5 Reasons It's Time to Bench Donovan McNabb, Play Christian Ponder

Ray TannockSenior Analyst IOctober 5, 2011

5 Reasons It's Time to Bench Donovan McNabb, Play Christian Ponder

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    The Minnesota Vikings have lost their first four games—all winnable, might I add—and the struggling Donovan McNabb is starting to become a bad investment, but is it time to sit McNabb and start Christian Ponder?

    McNabb has had more than enough time, and has more than enough experience to do far better than he has through the first 25 percent of the season, but that doesn't appear to be the case, so yes, it may be time to start Ponder.

    Let's see why.

An Alternative

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    When you're an 0-4 NFL team, the first thing you need to do is install some sort of change that could jump-start the team.

    The quarterback situation in Minnesota is a fine place to do so since McNabb's inconsistency has been a major problem.

    Giving the rookie a shot—since he is viewed as the quarterback of the future—could act as a nice shot in the arm for Minnesota.


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    Let's face it: Opposing defenses just aren't going to know how to defend against a guy they have never faced.

    Sure, the norm would be to mix up looks and bring more pressure, but against that double-tight end set the Vikings deploy, it isn't so easy.

    Opposing defenses would have a tough time figuring out Ponder, especially if the Vikings stick to—or add to—their ground game, which could show itself to be a difference-maker.

McNabb Doesn't Have It Anymore

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    Donovan McNabb has shown flashes of his old self through four games this season, but he has also shown he simply doesn't have the magic that once defined him.

    One of the signs of an aging quarterback who is losing his mojo is the fact that they sort of revert back to making rookie mistakes, like forcing a pass or making a pass that should've never been made.

    McNabb has done that in each of the four weeks he has played.

Players Versus Coaches

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    Coach Leslie Frazier doesn't want to make a change for fear of showing he made a mistake, or the organization made a bad investment—I get it.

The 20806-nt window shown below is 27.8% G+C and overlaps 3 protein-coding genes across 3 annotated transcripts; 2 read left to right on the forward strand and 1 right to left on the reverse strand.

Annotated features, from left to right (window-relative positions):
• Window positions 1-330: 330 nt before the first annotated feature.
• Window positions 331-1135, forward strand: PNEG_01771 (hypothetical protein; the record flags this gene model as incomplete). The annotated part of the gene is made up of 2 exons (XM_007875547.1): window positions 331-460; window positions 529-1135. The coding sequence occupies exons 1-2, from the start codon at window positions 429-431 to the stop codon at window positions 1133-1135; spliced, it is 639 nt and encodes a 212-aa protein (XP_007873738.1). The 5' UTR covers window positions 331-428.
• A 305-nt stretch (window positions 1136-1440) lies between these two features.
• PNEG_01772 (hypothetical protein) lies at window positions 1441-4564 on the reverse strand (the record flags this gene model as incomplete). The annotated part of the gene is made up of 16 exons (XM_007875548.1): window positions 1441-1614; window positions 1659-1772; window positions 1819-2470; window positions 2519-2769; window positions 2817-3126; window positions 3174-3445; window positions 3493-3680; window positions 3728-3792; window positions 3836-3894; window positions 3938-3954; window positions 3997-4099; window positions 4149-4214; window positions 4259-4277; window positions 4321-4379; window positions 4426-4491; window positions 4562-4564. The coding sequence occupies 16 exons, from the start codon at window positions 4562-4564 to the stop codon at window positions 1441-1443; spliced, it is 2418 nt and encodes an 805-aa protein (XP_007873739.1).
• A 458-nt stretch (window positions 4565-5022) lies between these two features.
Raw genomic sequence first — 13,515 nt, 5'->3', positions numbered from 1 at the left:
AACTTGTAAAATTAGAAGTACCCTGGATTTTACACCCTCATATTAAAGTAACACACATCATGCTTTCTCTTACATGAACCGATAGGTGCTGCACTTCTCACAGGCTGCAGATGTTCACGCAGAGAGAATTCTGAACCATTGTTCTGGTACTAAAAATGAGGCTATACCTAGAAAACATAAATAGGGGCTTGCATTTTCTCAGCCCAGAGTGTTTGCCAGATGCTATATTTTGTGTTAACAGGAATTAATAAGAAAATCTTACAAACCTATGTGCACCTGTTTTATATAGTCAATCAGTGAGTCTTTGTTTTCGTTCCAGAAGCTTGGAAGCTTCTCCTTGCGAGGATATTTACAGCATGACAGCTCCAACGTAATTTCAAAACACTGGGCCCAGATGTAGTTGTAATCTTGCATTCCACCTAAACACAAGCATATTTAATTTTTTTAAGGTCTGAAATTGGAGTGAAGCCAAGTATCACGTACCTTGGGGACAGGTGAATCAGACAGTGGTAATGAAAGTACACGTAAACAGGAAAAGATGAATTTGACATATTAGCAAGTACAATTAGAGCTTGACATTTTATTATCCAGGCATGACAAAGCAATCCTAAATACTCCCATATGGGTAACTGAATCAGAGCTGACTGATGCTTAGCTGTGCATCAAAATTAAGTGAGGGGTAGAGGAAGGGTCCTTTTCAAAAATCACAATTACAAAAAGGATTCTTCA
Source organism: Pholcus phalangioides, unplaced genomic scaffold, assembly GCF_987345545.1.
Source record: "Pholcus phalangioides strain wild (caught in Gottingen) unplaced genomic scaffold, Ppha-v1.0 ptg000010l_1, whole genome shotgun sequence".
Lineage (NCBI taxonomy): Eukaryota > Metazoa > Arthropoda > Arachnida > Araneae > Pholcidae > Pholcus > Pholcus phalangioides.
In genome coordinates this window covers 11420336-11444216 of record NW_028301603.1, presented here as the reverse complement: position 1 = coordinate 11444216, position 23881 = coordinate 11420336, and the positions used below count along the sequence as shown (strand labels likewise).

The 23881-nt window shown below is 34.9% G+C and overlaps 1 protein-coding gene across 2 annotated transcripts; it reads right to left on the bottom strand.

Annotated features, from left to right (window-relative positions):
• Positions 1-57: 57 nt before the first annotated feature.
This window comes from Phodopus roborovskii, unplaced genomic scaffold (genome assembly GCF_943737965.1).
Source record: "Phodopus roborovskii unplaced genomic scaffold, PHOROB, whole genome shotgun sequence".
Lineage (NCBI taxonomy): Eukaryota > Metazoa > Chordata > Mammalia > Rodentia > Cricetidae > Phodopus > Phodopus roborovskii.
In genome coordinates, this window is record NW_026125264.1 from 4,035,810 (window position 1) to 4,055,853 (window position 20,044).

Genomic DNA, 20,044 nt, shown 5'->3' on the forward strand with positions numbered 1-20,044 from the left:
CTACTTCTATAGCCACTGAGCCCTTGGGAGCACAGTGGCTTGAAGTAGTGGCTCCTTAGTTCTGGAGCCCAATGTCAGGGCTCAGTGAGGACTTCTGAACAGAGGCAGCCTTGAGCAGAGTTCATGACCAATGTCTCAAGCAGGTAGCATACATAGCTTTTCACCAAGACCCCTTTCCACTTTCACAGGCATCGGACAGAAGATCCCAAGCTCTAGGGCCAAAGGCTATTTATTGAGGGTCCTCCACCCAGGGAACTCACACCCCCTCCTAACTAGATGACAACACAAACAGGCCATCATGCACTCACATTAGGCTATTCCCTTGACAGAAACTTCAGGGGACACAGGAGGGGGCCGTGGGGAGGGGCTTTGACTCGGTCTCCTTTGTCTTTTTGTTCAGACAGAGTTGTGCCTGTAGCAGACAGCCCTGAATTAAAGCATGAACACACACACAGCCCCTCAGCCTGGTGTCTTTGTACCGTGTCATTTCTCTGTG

The reality is, however, mistakes do happen.

    So, McNabb wasn't what you thought he was going to be, deal with it and move on, but don't drag an already ugly situation through the mud.

    Brad Childress did the same thing with Tarvaris Jackson, holding onto him for too long, and Frazier should've learned from Childress' mistakes.

The Fans

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    Donovan McNabb isn't working out, and the last thing an organization wants to do is alienate itself from its fan-base, because the Vikings are showing themselves to be to intimidated to admit a waiver-wire mistake.

    If the organization is afraid of the fans barking over McNabb being a mistake now, how do you think they are going to react if McNabb remains the starter and the Vikings lose two more?

    Give the kid the nod, and give old man time a rest.

    Back in August I talked about how Christian Ponder had more time to study the offense and had already began working with some players—the kid's put in his study time.

    Back in the summer I talked to Ponder about his excitement and level of comfortableness with the offense, and he responded by discussing his hopes for eventually getting the opportunity to help this team win with his skill set and growing knowledge.

    No NFL fan wants to see his/her team lose each week, and no NFL fan wants to turn on the television or cart him/herself to a game in shame.

    The bottom line is McNabb isn't working, the Vikings need a change and the fans want to win now.

    Give the kid his chance, and let's see what he's got!